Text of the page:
Monday, March 01, 2010

Hip hop slang and the demise of Standard English

Here's just a quick follow up to last week's piece on Professor Maurice Martinez and his teaching of "black English" as a non-standard variety in his university classes. In an op-ed in The Bulletin ("Philapdelphia's Family Newspaper", apparently), Jane Gilvary (who styles herself as "a red, white, and blue American from the City of Brotherly Love (who) loves Jesus, Johnny Cash, and the U.S. Constitution"... oh well, I like Johnny Cash so 1 out of 3 aint bad) attacks anyone trying to teach ebonics or black slang as doing education a disservice.

As a long-time English teacher I would concur with Professor Williams’ assertion that teachers who endorse any kind of slang in their classrooms, including hip-hop lyrics, do their students a great disservice and only sustain illiteracy. There’s an undercurrent to hip-hop slang and Ebonics that oppresses the people who use them to communicate — black or white.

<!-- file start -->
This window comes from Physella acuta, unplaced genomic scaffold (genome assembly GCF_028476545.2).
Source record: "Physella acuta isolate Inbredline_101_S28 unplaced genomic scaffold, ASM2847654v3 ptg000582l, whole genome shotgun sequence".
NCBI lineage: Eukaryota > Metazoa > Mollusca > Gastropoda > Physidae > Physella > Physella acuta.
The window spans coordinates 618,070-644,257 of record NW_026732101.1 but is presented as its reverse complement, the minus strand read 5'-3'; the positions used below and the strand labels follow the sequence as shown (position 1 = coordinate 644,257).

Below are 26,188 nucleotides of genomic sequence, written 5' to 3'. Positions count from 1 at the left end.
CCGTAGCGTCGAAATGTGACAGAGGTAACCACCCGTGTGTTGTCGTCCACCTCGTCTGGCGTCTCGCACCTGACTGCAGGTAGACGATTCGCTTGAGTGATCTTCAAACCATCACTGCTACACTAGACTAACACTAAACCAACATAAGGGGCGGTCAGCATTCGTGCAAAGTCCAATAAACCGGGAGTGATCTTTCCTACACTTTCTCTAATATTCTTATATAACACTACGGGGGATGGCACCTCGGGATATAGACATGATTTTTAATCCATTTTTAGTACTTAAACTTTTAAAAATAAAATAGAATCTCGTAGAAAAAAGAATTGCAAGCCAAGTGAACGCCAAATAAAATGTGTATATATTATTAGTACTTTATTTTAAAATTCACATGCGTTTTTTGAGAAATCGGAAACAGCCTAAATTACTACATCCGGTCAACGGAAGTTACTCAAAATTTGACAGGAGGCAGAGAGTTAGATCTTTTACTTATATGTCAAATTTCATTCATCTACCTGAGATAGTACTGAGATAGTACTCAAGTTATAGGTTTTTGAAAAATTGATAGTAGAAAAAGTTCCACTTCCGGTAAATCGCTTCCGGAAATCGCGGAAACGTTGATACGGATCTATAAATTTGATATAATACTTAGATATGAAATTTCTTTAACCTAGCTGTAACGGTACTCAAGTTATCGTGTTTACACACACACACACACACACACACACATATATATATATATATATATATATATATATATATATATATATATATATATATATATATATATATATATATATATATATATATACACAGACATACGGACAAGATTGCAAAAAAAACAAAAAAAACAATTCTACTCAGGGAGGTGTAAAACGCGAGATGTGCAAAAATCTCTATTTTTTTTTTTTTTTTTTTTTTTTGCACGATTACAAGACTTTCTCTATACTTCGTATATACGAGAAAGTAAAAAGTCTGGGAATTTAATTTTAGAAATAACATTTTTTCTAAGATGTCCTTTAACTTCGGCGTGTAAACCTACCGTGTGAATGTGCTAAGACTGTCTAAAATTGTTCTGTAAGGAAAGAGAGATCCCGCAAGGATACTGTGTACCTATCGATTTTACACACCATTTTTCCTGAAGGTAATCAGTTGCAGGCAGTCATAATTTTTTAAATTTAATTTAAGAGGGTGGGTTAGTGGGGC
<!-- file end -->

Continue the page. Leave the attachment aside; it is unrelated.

Again, this kind of argument is useful material for ENGA3 Language Discourses and offers you another good style model for op-eds, as well as a more conservative take on the debate than you'll get from your average commie/liberal/descriptivist English language teacher.Personally, I think she's talking cobblers, but there you go.


nick said...

Hi, love your blog. I've added you to my blog list and used some of your ideas. Hope you don't mind.

Dan said...

Nice one, cheers Nick. I enjoyed reading your stuff too. You're not "the" Nick I did my teaching practice at Beauchamp College with all those years ago are you?

Anonymous said...

Hello Dan i'm a Christ the King(Lewisham) student my teacher introduced me to the blog lastyear and i have vistited it religously since then. I just want to say thank you for the help your blog has given on me on many occasions,keep the good work up.

Dan said...

Thanks for that. I'm glad it's been useful to you.